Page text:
Crime in Los Angeles dropped dramatically when the Los Angeles Police Department deployed officers based on crime predictions made by a mathematical model, a team of scholars and police department colleagues reports today. The mathematical model would be effective in cities worldwide, the researchers said.
Researchers at Chapman University have proposed a strategic approach for information spreading via Facebook using cancer screenings as a health intervention. They use Facebook to identify social clusters and opinion leaders and mathematically determine the best way to spread information, using health information as the subject.
Statistics is one of the fastest-growing degrees in the US, but the growth may not be enough to satisfy the high demand for -- statisticians in technology, consumer products, health care, government, manufacturing and other areas of the economy, an analysis conducted by the American Statistical Association finds. Data recently released by the National Center for Education Statistics shows bachelor's degrees in statistics grew 17 percent from 2013 to 2014.
Researchers from the Icahn School of Medicine at Mount Sinai and Princeton University have designed a new online tool that predicts the role of key proteins and genes in diseases of the human immune system.
Researchers have identified a link between being born preterm and decreased intelligence, reading and in particular mathematical ability and have highlighted an effect on earnings into adulthood.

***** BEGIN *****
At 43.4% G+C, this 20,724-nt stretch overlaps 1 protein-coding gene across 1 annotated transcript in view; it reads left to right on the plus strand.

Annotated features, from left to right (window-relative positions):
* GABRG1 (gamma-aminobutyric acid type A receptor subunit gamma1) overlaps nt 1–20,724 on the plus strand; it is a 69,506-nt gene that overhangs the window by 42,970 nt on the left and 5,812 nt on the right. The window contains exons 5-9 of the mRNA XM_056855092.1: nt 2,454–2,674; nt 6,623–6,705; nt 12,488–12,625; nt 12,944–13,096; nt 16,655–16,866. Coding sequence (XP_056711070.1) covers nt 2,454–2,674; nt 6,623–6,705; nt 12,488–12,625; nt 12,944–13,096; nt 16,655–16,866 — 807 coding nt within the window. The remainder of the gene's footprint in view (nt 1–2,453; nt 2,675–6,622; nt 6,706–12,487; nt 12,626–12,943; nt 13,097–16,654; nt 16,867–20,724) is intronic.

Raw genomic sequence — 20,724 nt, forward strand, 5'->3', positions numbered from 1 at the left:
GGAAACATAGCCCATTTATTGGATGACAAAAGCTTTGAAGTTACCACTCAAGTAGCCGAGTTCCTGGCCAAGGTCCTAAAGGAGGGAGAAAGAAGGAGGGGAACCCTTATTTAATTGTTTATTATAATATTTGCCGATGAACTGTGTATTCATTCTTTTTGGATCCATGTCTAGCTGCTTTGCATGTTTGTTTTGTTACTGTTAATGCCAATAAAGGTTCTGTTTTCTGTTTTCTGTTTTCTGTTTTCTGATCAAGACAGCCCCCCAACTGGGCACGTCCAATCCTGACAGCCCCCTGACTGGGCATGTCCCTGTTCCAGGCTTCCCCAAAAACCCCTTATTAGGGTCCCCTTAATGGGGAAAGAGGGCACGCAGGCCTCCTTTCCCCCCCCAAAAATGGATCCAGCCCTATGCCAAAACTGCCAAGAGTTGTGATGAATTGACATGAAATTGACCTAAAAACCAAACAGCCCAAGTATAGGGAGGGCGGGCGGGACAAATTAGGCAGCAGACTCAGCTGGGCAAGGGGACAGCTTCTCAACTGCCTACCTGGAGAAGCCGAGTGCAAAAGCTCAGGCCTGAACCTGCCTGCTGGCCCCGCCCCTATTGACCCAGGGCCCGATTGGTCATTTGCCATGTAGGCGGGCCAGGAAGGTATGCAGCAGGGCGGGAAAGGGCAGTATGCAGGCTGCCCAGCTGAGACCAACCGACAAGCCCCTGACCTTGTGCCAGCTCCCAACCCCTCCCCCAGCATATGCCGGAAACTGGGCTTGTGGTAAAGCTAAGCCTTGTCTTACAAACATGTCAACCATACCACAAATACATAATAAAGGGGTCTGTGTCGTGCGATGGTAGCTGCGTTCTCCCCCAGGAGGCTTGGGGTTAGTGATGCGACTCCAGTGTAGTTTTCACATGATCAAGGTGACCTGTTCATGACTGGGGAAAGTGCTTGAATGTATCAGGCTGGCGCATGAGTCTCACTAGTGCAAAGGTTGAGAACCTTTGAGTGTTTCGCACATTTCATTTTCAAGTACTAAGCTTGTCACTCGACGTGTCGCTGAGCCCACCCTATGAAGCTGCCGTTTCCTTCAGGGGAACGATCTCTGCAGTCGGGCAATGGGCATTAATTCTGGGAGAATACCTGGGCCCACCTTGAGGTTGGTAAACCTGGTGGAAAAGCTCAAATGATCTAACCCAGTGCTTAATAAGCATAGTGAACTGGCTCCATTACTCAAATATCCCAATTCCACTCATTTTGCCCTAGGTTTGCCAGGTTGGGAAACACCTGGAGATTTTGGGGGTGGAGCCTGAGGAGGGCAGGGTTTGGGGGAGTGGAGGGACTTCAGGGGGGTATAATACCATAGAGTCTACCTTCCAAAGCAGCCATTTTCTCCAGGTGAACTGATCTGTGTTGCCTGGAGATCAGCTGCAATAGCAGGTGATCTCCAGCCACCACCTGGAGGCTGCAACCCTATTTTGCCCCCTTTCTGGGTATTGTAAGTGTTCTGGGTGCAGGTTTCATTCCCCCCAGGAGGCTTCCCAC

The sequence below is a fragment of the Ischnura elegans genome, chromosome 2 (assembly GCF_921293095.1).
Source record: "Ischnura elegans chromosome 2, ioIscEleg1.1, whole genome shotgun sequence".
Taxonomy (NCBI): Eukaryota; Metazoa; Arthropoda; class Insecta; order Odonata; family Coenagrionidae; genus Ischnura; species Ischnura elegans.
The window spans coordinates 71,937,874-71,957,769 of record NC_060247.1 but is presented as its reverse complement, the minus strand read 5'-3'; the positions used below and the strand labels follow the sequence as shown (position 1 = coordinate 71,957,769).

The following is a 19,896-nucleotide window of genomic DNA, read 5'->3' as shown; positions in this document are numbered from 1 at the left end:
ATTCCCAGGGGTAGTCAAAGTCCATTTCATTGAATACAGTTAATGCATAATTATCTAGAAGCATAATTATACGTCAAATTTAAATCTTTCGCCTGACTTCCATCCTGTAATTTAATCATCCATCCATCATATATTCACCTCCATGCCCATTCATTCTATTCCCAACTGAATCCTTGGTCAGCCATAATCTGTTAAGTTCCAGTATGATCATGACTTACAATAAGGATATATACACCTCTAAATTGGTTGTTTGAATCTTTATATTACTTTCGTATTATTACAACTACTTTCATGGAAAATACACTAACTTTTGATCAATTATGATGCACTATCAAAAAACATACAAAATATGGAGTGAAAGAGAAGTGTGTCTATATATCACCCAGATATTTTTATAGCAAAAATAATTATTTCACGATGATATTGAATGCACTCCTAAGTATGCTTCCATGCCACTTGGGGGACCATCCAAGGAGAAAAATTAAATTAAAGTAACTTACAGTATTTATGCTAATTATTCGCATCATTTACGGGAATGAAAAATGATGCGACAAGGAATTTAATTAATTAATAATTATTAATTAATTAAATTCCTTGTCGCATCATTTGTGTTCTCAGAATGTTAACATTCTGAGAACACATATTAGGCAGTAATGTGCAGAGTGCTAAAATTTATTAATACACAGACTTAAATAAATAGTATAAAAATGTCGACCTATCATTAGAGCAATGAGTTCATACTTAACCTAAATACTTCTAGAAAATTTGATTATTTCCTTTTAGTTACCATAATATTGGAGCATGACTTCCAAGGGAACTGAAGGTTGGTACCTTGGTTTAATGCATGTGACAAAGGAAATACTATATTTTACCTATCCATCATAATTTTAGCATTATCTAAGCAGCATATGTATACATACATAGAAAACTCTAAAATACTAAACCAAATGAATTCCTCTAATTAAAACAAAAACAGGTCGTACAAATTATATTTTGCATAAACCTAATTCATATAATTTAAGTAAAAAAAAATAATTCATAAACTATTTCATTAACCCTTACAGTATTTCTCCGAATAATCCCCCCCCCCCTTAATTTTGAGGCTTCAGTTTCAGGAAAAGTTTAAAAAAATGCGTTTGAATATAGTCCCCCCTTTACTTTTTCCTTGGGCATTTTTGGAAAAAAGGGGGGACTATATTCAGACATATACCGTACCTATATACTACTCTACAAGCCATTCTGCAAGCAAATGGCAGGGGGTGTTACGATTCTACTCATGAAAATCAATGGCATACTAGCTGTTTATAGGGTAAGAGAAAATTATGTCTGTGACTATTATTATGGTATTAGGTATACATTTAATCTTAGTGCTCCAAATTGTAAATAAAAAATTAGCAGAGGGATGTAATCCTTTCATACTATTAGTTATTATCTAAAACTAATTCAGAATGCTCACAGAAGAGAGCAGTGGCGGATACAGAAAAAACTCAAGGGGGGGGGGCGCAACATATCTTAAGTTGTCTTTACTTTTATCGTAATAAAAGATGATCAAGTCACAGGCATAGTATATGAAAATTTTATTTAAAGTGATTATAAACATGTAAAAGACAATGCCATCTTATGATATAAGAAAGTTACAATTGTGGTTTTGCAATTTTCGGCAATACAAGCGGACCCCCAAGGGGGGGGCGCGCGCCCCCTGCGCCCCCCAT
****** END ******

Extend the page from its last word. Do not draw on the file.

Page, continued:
A new theory expands applications of bit-data search techniques.
A new study in the journal PLOS ONE reveals that 9- and 10-year-old children who are aerobically fit tend to have significantly thinner gray matter and do better on math tests than their 'lower-fit' peers.
A statistical analysis of poll performance in battleground states over the last three presidential elections shows polling firms produced estimates that were fairly accurate in 2004 and 2008, but underestimated support for President Obama in 2012, a new article reports.
New theories on game intelligence could change the world of team sports forever. Game intelligence is not necessarily something you are born with but something you can learn, according to the authors of the article 'Game Intelligence in Team Sports.' Co-author and former NHL player Nicklas Lidström embodies the evidence.
The list of authors for an article on the comparative genomics of a fruit fly chromosome, published online May 11 by the journal G3, includes 940 undergraduates from 63 institutions. It is the result of an effort, coordinated through Washington University in St. Louis, to provide many more students with a hands-on research experience than has traditionally been possible.